Confession is about the mind-boggling mercy of God

A priest prepares to hear confessions before the start of a Mass to be celebrated by Pope Francis at Madison Square Garden in New York Sept. 25. (Newscom/Polaris)

Sept. 25 was one of those spectacular autumn days in New York. The heat of the summer had faded away, and a brilliant, blue, cloudless sky greeted the world.

At about 1 p.m., I walked out the door of the house I share with nine other Jesuits, and walked up Eighth Avenue to Madison Square Garden. I was asked to hear confessions before the papal Mass, and doing so was one of the most profound graces of my life.

On my way up there, it struck me that the last time I was at the Garden was for Game 5 of the NHL Eastern Conference semifinals in early May -- a game to which my very generous friends Chris and Heather invited me along with another close friend from college.

I had a great time that night. We all ended up screaming at the top of our lungs, with both hands in the air, as Rangers captain Ryan McDonagh's wrist shot beat the Washington Capitals' goalkeeper, Braden Holtby, in overtime.

I knew the papal Mass would be much different from a Ranger playoff game, but also really did not know what I was in for.

After I went through security screening -- this was the first time I had ever been screened by TSA at the Garden -- I found a priest I had never met before who was holding a clipboard. He greeted me, found my name on his sheet, and said, "OK, we're using the ticket area as confessionals. So just find an empty one." I walked over to Window 10, took out my purple stole, and put it on. I adjusted the two folding chairs in my little aisle, and waved over the next person in line.

For the more than four hours that followed, I, along with other priests, heard confessions of many, many people who were there for the Mass. More than one person said through teary eyes that they had not been to confession in more than 30 years, and it felt so good to be back in the sacrament.

It felt great for me, as well. All of those confessions were truly privileged moments for me, just as almost all of the confessions I have heard have been.

People often ask me, "What's it like to hear confessions?" Many times, the question comes from other Catholics, sometimes even from guys who are preparing for the priesthood themselves. Sometimes the question comes from non-Catholics, or nonbelievers. I suppose the question stems from wanting to know what it's like to hear people's "dirty little secrets."

My response is always the same: "It is an incredible grace." And I mean it. People are there to confess their sins, for sure. There is something in their lives that they are not happy about, and they want to apologize for it. They want to apologize to God, and to the community.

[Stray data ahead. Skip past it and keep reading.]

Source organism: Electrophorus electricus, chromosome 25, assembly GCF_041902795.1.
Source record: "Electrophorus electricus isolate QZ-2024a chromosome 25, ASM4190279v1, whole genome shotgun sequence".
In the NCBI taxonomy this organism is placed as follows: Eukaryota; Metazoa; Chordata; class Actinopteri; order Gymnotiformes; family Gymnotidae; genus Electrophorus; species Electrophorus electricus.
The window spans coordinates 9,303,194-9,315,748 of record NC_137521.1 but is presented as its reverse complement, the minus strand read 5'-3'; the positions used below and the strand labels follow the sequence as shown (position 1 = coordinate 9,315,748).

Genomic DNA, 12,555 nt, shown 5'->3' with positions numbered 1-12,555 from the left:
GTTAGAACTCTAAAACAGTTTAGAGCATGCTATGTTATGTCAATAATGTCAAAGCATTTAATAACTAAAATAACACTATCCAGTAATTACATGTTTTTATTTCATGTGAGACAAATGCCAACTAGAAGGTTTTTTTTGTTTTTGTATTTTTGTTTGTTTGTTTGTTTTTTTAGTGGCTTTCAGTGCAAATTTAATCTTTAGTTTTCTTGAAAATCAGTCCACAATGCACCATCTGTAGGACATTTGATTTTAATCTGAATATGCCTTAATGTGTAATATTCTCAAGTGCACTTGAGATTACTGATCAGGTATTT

But more than what they've done wrong, I hear people confessing how hard they are trying to live morally, and their deep desire to express love for the world with more conviction and frequency.

I'm overwhelmed by their honesty and the compassion for the people in their lives. That's grace.

I hear about how much people love their spouses and their children. I hear about how much people love their families, especially their parents. I hear about how their relationship with God is the aspect of their lives that they hold most dear. I hear about how the love in their lives has spurred them to come to confession in the first place.

The experience of listening to the level of holiness of all these people -- regular people like you and me -- all walking around this Earth trying to love better, is such a humbling experience and a tremendous privilege.

Good priests do not sit in judgment of people in confession. Good priests sit in awe of the holy desires that people carry in their hearts. Good priests are so humbled to be a conduit of God's mercy, and an aid to people shedding their fear, guilt and shame.

Good confessors try to give people some strategies to see God in a more authentic way, in hopes that whatever advice they give will be something to help guide both the confessor and the penitent.

I don't know if I'm one of those good priests, but the people I meet in confession truly inspire me to be one. I aspire to approach life and those I meet with a similar holiness.

Confession is not about dirty little secrets. Confession is about the mind-boggling mercy of God, and holiness of humanity. Confession is about the deep peace that comes with reconciling with God, with those we love, and with ourselves. It is an amazing thing to be a part of.

[Jesuit Fr. Dennis Baker is a newly ordained priest residing in New York City, where he is studying school administration at Columbia University.]

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